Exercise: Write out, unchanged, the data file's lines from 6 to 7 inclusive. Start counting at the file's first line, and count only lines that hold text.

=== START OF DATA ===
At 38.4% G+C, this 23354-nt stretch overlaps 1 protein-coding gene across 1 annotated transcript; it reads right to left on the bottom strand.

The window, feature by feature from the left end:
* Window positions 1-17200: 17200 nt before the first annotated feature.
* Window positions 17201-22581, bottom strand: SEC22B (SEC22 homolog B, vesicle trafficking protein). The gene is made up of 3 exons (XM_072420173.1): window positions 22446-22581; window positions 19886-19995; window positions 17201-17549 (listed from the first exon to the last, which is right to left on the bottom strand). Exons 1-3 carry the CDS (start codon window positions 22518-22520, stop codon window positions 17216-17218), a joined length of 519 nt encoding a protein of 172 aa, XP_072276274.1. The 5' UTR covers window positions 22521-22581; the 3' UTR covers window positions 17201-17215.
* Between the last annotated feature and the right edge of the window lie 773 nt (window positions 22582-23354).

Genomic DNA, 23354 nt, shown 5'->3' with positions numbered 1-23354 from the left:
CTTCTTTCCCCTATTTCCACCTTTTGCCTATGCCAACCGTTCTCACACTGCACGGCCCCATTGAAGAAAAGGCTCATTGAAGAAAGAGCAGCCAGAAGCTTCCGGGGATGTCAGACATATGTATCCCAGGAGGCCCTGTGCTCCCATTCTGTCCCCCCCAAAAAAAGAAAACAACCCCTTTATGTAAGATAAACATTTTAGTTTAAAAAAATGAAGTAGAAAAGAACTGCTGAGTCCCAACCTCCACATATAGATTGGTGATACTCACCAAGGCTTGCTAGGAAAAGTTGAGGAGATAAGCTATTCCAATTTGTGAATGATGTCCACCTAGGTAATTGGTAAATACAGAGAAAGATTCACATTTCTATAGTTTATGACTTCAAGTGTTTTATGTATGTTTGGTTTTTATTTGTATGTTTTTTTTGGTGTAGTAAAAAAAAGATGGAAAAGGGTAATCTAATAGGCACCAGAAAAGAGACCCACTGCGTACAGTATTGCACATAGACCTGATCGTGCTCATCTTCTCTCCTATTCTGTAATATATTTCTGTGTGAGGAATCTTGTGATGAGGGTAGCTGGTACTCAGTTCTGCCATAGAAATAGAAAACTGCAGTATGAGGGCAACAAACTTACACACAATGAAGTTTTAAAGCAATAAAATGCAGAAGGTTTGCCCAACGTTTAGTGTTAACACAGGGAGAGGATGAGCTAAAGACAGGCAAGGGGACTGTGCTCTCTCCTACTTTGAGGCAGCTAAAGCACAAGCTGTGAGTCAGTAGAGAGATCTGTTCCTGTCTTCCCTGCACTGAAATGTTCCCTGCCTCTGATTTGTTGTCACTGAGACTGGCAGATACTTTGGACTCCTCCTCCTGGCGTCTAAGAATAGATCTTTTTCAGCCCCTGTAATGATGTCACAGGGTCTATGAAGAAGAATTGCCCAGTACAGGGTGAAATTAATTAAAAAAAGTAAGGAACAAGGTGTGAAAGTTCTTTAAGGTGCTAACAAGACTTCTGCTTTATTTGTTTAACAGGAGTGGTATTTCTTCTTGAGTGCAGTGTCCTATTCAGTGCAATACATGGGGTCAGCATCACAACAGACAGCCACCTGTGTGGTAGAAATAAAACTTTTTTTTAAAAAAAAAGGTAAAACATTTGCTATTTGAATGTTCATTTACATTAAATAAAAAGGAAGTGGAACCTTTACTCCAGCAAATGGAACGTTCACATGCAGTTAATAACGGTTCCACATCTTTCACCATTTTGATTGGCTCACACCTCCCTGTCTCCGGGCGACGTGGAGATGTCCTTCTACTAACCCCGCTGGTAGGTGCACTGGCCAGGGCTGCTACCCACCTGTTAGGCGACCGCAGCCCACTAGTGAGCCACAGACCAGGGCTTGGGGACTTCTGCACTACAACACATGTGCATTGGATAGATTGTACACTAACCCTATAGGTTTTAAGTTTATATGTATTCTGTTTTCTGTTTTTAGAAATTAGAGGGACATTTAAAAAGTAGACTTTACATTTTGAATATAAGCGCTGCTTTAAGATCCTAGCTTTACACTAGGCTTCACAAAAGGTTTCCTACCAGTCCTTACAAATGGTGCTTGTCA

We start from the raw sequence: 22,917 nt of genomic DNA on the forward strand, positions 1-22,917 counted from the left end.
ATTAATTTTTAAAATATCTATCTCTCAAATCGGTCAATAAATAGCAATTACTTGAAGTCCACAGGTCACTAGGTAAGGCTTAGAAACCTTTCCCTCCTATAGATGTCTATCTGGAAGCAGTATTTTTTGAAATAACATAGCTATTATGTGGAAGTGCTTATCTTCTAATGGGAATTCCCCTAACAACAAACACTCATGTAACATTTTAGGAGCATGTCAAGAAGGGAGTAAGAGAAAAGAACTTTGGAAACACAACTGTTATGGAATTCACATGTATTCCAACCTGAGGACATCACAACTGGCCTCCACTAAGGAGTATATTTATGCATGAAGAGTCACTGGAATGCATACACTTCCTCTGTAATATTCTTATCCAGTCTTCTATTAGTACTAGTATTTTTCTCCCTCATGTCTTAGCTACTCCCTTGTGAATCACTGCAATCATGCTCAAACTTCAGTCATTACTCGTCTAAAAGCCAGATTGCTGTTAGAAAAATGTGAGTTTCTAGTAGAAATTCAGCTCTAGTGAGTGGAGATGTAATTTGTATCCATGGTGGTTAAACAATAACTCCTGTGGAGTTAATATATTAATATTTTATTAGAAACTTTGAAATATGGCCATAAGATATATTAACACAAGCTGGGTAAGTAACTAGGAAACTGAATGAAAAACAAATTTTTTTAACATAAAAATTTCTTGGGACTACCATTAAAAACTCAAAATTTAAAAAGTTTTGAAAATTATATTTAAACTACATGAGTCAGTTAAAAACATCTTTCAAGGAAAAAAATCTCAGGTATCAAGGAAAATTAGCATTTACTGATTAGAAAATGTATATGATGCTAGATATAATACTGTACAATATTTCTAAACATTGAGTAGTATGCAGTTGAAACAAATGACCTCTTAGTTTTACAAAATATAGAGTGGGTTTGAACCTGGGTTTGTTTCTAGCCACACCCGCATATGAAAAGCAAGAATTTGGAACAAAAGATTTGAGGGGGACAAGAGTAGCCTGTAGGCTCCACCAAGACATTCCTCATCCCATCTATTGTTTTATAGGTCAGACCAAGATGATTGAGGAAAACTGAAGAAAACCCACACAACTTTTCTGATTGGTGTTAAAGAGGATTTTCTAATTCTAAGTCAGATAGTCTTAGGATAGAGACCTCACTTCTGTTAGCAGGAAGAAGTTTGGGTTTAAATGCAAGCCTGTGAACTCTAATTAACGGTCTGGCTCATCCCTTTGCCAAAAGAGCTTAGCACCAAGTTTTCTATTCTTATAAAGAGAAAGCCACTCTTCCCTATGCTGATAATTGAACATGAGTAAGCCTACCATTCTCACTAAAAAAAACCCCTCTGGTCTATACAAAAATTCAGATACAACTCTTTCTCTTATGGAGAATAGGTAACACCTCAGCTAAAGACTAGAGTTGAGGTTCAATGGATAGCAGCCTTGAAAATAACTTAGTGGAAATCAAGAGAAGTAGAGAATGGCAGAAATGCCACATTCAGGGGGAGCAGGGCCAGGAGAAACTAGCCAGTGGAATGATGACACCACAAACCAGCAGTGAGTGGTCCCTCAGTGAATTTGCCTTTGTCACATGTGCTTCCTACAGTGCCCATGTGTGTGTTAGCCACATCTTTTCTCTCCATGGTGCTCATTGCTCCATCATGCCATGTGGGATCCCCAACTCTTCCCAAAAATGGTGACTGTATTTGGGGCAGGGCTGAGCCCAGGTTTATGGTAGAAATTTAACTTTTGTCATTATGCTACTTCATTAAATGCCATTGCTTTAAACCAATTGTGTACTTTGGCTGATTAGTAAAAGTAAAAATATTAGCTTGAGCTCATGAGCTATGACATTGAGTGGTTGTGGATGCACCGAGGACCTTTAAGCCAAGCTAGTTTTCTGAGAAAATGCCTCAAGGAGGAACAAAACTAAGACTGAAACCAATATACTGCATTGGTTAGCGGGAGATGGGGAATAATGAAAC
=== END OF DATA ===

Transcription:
Genomic DNA, 23354 nt, shown 5'->3' with positions numbered 1-23354 from the left:
CTTCTTTCCCCTATTTCCACCTTTTGCCTATGCCAACCGTTCTCACACTGCACGGCCCCATTGAAGAAAAGGCTCATTGAAGAAAGAGCAGCCAGAAGCTTCCGGGGATGTCAGACATATGTATCCCAGGAGGCCCTGTGCTCCCATTCTGTCCCCCCCAAAAAAAGAAAACAACCCCTTTATGTAAGATAAACATTTTAGTTTAAAAAAATGAAGTAGAAAAGAACTGCTGAGTCCCAACCTCCACATATAGATTGGTGATACTCACCAAGGCTTGCTAGGAAAAGTTGAGGAGATAAGCTATTCCAATTTGTGAATGATGTCCACCTAGGTAATTGGTAAATACAGAGAAAGATTCACATTTCTATAGTTTATGACTTCAAGTGTTTTATGTATGTTTGGTTTTTATTTGTATGTTTTTTTTGGTGTAGTAAAAAAAAGATGGAAAAGGGTAATCTAATAGGCACCAGAAAAGAGACCCACTGCGTACAGTATTGCACATAGACCTGATCGTGCTCATCTTCTCTCCTATTCTGTAATATATTTCTGTGTGAGGAATCTTGTGATGAGGGTAGCTGGTACTCAGTTCTGCCATAGAAATAGAAAACTGCAGTATGAGGGCAACAAACTTACACACAATGAAGTTTTAAAGCAATAAAATGCAGAAGGTTTGCCCAACGTTTAGTGTTAACACAGGGAGAGGATGAGCTAAAGACAGGCAAGGGGACTGTGCTCTCTCCTACTTTGAGGCAGCTAAAGCACAAGCTGTGAGTCAGTAGAGAGATCTGTTCCTGTCTTCCCTGCACTGAAATGTTCCCTGCCTCTGATTTGTTGTCACTGAGACTGGCAGATACTTTGGACTCCTCCTCCTGGCGTCTAAGAATAGATCTTTTTCAGCCCCTGTAATGATGTCACAGGGTCTATGAAGAAGAATTGCCCAGTACAGGGTGAAATTAATTAAAAAAAGTAAGGAACAAGGTGTGAAAGTTCTTTAAGGTGCTAACAAGACTTCTGCTTTATTTGTTTAACAGGAGTGGTATTTCTTCTTGAGTGCAGTGTCCTATTCAGTGCAATACATGGGGTCAGCATCACAACAGACAGCCACCTGTGTGGTAGAAATAAAACTTTTTTTTAAAAAAAAAGGTAAAACATTTGCTATTTGAATGTTCATTTACATTAAATAAAAAGGAAGTGGAACCTTTACTCCAGCAAATGGAACGTTCACATGCAGTTAATAACGGTTCCACATCTTTCACCATTTTGATTGGCTCACACCTCCCTGTCTCCGGGCGACGTGGAGATGTCCTTCTACTAACCCCGCTGGTAGGTGCACTGGCCAGGGCTGCTACCCACCTGTTAGGCGACCGCAGCCCACTAGTGAGCCACAGACCAGGGCTTGGGGACTTCTGCACTACAACACATGTGCATTGGATAGATTGTACACTAACCCTATAGGTTTTAAGTTTATATGTATTCTGTTTTCTGTTTTTAGAAATTAGAGGGACATTTAAAAAGTAGACTTTACATTTTGAATATAAGCGCTGCTTTAAGATCCTAGCTTTACACTAGGCTTCACAAAAGGTTTCCTACCAGTCCTTACAAATGGTGCTTGTCA